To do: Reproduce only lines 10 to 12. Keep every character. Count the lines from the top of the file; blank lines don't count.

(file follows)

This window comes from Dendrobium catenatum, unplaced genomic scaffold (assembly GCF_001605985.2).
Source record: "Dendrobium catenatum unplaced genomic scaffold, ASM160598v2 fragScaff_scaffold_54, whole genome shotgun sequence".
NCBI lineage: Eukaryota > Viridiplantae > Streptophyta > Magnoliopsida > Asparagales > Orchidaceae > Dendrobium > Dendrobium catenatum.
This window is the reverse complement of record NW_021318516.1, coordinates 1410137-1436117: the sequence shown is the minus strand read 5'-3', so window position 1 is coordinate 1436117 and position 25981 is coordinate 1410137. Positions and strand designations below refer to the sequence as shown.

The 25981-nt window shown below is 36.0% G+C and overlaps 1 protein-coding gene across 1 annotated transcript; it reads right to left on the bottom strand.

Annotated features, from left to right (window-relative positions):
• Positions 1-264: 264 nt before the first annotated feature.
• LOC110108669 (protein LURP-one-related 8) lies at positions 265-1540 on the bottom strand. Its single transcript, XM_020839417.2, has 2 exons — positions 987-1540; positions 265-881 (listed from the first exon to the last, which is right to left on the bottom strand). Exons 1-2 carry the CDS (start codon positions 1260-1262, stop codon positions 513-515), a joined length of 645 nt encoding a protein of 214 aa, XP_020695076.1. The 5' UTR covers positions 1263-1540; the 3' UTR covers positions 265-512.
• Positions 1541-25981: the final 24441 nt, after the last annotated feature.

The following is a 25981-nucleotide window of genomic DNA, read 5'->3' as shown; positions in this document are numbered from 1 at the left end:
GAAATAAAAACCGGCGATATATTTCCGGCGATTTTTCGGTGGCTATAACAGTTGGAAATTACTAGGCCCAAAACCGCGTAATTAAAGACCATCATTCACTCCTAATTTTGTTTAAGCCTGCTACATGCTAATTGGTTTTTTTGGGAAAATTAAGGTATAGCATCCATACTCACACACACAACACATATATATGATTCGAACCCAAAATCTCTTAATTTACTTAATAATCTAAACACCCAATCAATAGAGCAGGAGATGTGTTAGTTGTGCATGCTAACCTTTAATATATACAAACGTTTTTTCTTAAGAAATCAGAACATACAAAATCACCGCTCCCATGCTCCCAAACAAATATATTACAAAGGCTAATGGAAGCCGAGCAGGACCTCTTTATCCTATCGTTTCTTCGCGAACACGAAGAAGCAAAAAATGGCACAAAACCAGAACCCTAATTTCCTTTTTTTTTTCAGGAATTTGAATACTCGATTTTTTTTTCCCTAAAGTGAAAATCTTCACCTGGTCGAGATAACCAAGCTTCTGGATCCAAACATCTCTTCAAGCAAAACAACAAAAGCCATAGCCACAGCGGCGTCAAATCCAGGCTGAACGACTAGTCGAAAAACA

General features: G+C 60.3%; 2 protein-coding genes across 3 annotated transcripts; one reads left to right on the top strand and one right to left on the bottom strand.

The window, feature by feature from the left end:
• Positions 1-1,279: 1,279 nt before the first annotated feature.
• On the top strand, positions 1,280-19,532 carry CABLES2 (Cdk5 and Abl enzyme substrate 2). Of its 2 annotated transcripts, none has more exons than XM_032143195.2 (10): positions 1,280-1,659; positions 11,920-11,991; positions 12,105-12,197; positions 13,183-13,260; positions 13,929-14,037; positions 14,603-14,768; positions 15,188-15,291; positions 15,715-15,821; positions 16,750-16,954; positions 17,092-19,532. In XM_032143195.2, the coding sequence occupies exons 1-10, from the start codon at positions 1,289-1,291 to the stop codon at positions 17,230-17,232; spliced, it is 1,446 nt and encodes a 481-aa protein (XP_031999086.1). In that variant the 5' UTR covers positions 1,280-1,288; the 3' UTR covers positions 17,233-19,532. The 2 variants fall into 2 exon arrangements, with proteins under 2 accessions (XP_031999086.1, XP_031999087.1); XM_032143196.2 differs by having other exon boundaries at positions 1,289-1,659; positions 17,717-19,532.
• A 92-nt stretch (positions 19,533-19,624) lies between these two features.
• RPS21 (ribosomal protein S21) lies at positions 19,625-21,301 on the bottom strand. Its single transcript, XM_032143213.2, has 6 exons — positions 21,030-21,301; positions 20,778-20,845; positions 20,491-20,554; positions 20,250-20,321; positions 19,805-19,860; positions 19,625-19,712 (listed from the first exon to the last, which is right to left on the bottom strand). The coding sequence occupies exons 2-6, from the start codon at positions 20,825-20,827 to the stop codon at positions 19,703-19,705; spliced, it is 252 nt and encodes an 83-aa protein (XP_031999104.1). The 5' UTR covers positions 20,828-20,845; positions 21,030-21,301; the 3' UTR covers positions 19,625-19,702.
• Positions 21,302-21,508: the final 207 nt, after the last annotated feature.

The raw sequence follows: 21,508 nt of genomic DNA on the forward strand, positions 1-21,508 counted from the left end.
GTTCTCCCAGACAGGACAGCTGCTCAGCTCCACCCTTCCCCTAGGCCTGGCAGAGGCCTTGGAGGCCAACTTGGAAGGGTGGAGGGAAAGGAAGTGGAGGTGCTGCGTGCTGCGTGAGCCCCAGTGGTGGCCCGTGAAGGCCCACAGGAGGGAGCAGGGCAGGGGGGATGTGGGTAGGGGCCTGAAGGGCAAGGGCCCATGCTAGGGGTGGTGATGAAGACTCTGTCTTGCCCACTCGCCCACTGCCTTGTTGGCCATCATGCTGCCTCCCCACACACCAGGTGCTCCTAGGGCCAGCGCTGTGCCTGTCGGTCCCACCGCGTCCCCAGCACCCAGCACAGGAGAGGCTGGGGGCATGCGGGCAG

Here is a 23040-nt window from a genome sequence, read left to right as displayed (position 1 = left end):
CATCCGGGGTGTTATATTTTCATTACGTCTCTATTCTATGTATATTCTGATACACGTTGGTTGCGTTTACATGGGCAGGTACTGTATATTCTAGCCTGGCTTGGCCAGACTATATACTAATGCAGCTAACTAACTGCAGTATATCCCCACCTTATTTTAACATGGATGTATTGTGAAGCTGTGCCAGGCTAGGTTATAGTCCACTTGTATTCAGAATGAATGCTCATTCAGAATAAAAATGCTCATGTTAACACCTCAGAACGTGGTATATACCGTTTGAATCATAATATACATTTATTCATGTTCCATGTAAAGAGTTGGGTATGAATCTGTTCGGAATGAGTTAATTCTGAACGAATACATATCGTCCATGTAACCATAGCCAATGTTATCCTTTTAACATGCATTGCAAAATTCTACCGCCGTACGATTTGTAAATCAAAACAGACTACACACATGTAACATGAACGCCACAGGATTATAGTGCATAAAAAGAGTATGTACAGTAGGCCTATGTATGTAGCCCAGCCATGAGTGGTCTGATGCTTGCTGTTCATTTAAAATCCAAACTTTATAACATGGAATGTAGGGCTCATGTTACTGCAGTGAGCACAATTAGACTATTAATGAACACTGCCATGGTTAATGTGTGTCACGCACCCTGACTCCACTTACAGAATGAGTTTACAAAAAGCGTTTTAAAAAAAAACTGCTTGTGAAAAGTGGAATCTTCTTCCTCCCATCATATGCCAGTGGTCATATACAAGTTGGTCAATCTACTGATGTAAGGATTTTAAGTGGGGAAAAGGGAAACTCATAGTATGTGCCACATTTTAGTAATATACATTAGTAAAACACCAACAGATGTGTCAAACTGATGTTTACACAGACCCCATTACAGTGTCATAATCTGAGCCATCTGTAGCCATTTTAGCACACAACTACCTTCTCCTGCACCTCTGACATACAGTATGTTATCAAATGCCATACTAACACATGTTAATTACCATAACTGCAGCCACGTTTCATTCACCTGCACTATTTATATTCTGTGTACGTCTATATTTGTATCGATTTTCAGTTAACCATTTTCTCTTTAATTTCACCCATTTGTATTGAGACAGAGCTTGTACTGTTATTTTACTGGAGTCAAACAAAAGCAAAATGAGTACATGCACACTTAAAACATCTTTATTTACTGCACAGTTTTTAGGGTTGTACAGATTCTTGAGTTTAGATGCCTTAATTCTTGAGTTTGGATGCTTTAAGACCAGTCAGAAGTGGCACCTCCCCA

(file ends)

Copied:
The following is a 25981-nucleotide window of genomic DNA, read 5'->3' as shown; positions in this document are numbered from 1 at the left end:
GAAATAAAAACCGGCGATATATTTCCGGCGATTTTTCGGTGGCTATAACAGTTGGAAATTACTAGGCCCAAAACCGCGTAATTAAAGACCATCATTCACTCCTAATTTTGTTTAAGCCTGCTACATGCTAATTGGTTTTTTTGGGAAAATTAAGGTATAGCATCCATACTCACACACACAACACATATATATGATTCGAACCCAAAATCTCTTAATTTACTTAATAATCTAAACACCCAATCAATAGAGCAGGAGATGTGTTAGTTGTGCATGCTAACCTTTAATATATACAAACGTTTTTTCTTAAGAAATCAGAACATACAAAATCACCGCTCCCATGCTCCCAAACAAATATATTACAAAGGCTAATGGAAGCCGAGCAGGACCTCTTTATCCTATCGTTTCTTCGCGAACACGAAGAAGCAAAAAATGGCACAAAACCAGAACCCTAATTTCCTTTTTTTTTTCAGGAATTTGAATACTCGATTTTTTTTTCCCTAAAGTGAAAATCTTCACCTGGTCGAGATAACCAAGCTTCTGGATCCAAACATCTCTTCAAGCAAAACAACAAAAGCCATAGCCACAGCGGCGTCAAATCCAGGCTGAACGACTAGTCGAAAAACA

General features: G+C 60.3%; 2 protein-coding genes across 3 annotated transcripts; one reads left to right on the top strand and one right to left on the bottom strand.